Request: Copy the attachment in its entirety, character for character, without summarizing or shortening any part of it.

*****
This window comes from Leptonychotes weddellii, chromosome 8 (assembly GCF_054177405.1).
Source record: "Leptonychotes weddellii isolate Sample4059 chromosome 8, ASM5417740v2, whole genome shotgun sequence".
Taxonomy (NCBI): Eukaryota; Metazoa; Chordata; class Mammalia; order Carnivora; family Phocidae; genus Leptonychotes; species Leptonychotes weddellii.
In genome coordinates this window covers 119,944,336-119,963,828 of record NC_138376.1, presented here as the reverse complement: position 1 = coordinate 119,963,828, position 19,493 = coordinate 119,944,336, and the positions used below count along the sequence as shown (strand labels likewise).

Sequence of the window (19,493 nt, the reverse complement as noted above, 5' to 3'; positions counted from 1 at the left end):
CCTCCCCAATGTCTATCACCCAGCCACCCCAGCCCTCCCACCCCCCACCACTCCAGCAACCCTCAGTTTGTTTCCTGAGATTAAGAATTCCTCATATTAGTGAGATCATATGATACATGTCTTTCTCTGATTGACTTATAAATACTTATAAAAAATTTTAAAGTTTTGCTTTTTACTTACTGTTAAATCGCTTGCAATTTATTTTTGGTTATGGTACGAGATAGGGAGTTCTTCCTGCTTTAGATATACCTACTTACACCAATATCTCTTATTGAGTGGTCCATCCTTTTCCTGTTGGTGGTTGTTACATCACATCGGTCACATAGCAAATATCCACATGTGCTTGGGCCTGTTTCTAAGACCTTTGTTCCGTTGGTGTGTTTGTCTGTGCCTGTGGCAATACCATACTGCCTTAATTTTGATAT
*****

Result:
This window comes from Leptonychotes weddellii, chromosome 8 (assembly GCF_054177405.1).
Source record: "Leptonychotes weddellii isolate Sample4059 chromosome 8, ASM5417740v2, whole genome shotgun sequence".
Taxonomy (NCBI): Eukaryota; Metazoa; Chordata; class Mammalia; order Carnivora; family Phocidae; genus Leptonychotes; species Leptonychotes weddellii.
In genome coordinates this window covers 119,944,336-119,963,828 of record NC_138376.1, presented here as the reverse complement: position 1 = coordinate 119,963,828, position 19,493 = coordinate 119,944,336, and the positions used below count along the sequence as shown (strand labels likewise).

Sequence of the window (19,493 nt, the reverse complement as noted above, 5' to 3'; positions counted from 1 at the left end):
CCTCCCCAATGTCTATCACCCAGCCACCCCAGCCCTCCCACCCCCCACCACTCCAGCAACCCTCAGTTTGTTTCCTGAGATTAAGAATTCCTCATATTAGTGAGATCATATGATACATGTCTTTCTCTGATTGACTTATAAATACTTATAAAAAATTTTAAAGTTTTGCTTTTTACTTACTGTTAAATCGCTTGCAATTTATTTTTGGTTATGGTACGAGATAGGGAGTTCTTCCTGCTTTAGATATACCTACTTACACCAATATCTCTTATTGAGTGGTCCATCCTTTTCCTGTTGGTGGTTGTTACATCACATCGGTCACATAGCAAATATCCACATGTGCTTGGGCCTGTTTCTAAGACCTTTGTTCCGTTGGTGTGTTTGTCTGTGCCTGTGGCAATACCATACTGCCTTAATTTTGATAT